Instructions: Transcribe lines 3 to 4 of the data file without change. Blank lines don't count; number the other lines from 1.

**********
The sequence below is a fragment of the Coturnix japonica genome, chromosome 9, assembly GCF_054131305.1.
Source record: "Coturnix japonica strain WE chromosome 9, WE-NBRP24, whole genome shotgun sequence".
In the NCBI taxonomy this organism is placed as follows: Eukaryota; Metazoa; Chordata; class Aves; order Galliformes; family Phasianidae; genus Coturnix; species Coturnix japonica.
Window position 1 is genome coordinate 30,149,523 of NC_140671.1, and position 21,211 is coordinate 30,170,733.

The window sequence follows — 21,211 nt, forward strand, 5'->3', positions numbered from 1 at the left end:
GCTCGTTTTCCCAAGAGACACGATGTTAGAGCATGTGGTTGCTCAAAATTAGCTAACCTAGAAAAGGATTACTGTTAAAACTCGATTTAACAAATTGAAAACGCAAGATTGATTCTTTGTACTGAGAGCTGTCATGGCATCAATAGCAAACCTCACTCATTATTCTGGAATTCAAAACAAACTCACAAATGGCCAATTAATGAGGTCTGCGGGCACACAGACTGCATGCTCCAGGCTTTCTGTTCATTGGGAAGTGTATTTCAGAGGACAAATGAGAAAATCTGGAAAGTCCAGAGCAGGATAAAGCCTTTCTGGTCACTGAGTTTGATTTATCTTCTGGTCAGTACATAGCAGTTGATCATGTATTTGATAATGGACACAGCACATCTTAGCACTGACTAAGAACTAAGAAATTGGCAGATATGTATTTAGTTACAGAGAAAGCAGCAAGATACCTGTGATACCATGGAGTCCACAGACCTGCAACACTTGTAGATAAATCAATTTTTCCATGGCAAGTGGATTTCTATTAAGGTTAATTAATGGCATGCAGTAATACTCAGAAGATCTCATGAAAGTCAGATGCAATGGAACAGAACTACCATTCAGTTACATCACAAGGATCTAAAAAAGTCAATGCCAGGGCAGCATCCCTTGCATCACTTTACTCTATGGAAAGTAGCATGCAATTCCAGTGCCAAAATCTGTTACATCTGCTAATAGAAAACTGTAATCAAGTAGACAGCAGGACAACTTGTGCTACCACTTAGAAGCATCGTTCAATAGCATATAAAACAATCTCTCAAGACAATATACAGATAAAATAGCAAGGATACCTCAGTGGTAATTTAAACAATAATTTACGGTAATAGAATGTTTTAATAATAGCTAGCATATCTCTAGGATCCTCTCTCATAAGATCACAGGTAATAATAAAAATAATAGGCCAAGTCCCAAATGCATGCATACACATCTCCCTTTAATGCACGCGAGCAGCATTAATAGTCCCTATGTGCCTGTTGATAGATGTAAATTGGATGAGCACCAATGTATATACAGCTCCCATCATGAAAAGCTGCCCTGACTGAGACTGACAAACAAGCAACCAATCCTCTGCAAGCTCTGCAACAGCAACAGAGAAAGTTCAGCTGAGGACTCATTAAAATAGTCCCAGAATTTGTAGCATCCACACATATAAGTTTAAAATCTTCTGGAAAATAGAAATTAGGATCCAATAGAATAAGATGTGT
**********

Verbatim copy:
In the NCBI taxonomy this organism is placed as follows: Eukaryota; Metazoa; Chordata; class Aves; order Galliformes; family Phasianidae; genus Coturnix; species Coturnix japonica.
Window position 1 is genome coordinate 30,149,523 of NC_140671.1, and position 21,211 is coordinate 30,170,733.